The rise of streaming has sidelined songwriters for too long
A few years ago I heard a song that I just couldn’t get out of my head. It was from an artist I had never heard of, a track from their first album. As I shamefully no longer have access to a decent record player, I purchased the download and was wowed by the emotional depth of lyricism that ran through the work. Looking for a deeper connection to the artist, I inquired whether they had written these songs. iTunes couldn’t help me. There was no detail attached to the mp4, nothing on the Apple artist page that gives a clue as to the composition of the material. I consulted the artist’s site in vain. Lots of moody photos and tour dates, but no songwriter information. Can I be the only person to find such important things?
In the age of vinyl, I wouldn’t have faced this problem. If you stumbled across the Four Tops “Walk Away Renee” single 45 at your local garage sale, the physical artifact would give you a wealth of information about what’s in the grooves. Obviously, the name of the record company, Tamla Motown, is clearly visible on the paper label affixed to both sides of the record. The artist’s name is there, as well as the title of the song. But below it, in parentheses, is the name of the songwriter. In the case of “Walk Away Renee”, it was in the plural: Brown-Calilli-Sansone. Underneath is the production credit, the names of the people who made this amazing sounding thing: Brian Holland and Lamont Dozier. On the left you can find the name of the song’s publisher: Intersong Music Ltd. Underneath, the record’s catalog number, TMG 1011, and finally the song’s publication year, 1967.
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These details are all the clues you need to find more material from the people who made this music that moved you so much. What else did Holland and Dozier produce? Did Michael Brown, Bob Calilli and Tony Sansone write any other songs? What else came out on Tamla Motown in 1967? While the information on each record company is a wealth of information for music fans and audiophiles, that’s not what it was printed there for. All of these details were recorded to ensure the creators of the record get paid. This physical connection, between creator and creation, continued in the CD era, but the increase in downloading and, more recently, audio streaming, severed that link.
The major streaming services – Spotify, YouTube, Amazon, and Apple – bury these credits as footnotes, if they include them. And while rights holders are eager to take advantage of the new delivery system, their accounting is still based on the vinyl era.
Back then, labels had to do the heavy lifting, creating and physically distributing records. They took the greatest risk and, therefore, demanded a larger share of the profits. The average recording contract paid the artist about 15% of the wholesale price and required ownership of the rights for the maximum copyright term: 70 years after the artist’s death. As a result, such contracts remain in effect today, more than half a century after the recording of “Walk Away Renee”.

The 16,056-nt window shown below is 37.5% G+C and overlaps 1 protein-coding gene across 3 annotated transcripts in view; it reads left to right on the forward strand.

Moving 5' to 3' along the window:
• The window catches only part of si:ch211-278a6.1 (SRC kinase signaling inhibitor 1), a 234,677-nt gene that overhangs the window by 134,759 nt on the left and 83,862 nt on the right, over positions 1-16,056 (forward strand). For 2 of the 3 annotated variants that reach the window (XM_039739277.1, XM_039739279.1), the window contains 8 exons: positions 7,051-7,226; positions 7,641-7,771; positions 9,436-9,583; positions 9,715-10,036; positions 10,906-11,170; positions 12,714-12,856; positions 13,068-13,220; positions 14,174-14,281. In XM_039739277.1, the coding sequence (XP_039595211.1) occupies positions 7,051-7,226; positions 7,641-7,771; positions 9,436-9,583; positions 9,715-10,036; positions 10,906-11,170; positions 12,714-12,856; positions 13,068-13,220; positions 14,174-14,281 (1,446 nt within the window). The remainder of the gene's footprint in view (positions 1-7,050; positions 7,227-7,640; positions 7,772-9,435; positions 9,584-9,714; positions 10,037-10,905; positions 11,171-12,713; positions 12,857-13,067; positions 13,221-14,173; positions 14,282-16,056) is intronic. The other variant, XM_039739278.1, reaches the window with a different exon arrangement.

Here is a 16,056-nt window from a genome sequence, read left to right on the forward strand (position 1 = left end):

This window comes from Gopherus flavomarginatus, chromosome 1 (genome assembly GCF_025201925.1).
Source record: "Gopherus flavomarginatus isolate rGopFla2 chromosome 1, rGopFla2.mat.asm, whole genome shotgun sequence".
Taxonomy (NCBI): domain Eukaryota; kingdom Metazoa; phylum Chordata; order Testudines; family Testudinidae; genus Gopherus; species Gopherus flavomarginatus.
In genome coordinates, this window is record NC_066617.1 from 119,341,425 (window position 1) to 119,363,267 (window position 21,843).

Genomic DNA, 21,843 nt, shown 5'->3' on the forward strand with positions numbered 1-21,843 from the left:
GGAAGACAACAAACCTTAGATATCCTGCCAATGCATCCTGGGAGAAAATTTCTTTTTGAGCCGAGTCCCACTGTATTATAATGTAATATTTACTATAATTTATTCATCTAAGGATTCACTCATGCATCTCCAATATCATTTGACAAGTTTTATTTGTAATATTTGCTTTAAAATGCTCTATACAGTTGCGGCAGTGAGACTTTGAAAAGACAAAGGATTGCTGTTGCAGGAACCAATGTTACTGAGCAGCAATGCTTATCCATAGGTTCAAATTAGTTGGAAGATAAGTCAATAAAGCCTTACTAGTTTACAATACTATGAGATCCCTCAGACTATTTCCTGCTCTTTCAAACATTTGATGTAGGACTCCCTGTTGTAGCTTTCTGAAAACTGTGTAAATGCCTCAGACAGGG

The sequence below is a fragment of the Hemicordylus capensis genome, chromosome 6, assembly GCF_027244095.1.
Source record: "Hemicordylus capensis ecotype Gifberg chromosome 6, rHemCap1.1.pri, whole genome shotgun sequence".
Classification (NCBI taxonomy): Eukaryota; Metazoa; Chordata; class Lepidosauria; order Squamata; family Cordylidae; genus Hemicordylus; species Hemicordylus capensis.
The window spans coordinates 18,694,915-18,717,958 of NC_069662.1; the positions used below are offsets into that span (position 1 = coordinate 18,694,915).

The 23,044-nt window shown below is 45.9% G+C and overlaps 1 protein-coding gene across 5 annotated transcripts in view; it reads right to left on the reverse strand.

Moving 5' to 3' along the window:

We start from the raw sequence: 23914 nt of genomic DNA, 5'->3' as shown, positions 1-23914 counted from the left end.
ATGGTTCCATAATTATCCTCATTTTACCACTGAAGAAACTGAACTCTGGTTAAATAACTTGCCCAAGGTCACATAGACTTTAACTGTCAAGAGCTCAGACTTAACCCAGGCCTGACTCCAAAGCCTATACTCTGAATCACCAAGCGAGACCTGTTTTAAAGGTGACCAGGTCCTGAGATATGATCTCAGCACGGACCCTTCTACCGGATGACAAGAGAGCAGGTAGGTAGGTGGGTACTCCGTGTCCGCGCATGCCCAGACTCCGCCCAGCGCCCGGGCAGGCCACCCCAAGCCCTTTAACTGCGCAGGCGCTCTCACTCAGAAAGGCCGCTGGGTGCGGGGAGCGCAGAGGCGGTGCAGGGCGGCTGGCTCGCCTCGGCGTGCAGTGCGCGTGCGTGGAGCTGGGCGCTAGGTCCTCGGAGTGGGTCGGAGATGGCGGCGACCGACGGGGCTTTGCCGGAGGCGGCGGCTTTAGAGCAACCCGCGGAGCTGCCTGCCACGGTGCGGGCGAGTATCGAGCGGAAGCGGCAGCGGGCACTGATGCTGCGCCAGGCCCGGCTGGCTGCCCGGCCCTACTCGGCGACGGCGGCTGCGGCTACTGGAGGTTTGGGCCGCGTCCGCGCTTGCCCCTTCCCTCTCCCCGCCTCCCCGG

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The rights to this single now belong to Universal Music, which, along with the music labels Sony and Warner, accounts for nearly 70% of the recording industry. When they collect royalties on this song, they pay the Four Tops estate according to the contract the band signed in the 1960s, when manufacturing and distribution is now just a few clicks away. Unfortunately, some labels still offer new artists royalty rates based on today’s old physical business model.
The Ministry of Culture, Media and Sports recently released a report calling for fair compensation for artists and income parity for songwriters. This should start with the industry-wide adoption of a 50/50 royalty split between artists and labels for all digital recordings, whether heritage or new. Introducing a limit on copyright ownership would give artists the right to regain possession of their work after 20 years. And artists can never be sure they’re getting paid properly as the dismal lack of transparency around the financial relationships between labels and streaming services makes it nearly impossible to properly audit their revenue streams. It’s true that streaming services’ lack of transparency regarding royalty rates and the use of algorithms creates problems for artists, but practices inherited from the recording industry are a bigger barrier to fair compensation. .
In the vinyl age, creators were literally at the center of the music industry: their names were right there in the middle of the record for everyone to see. Artists will never be treated fairly by streaming companies until they put content creators back at the center of their offering to music lovers.
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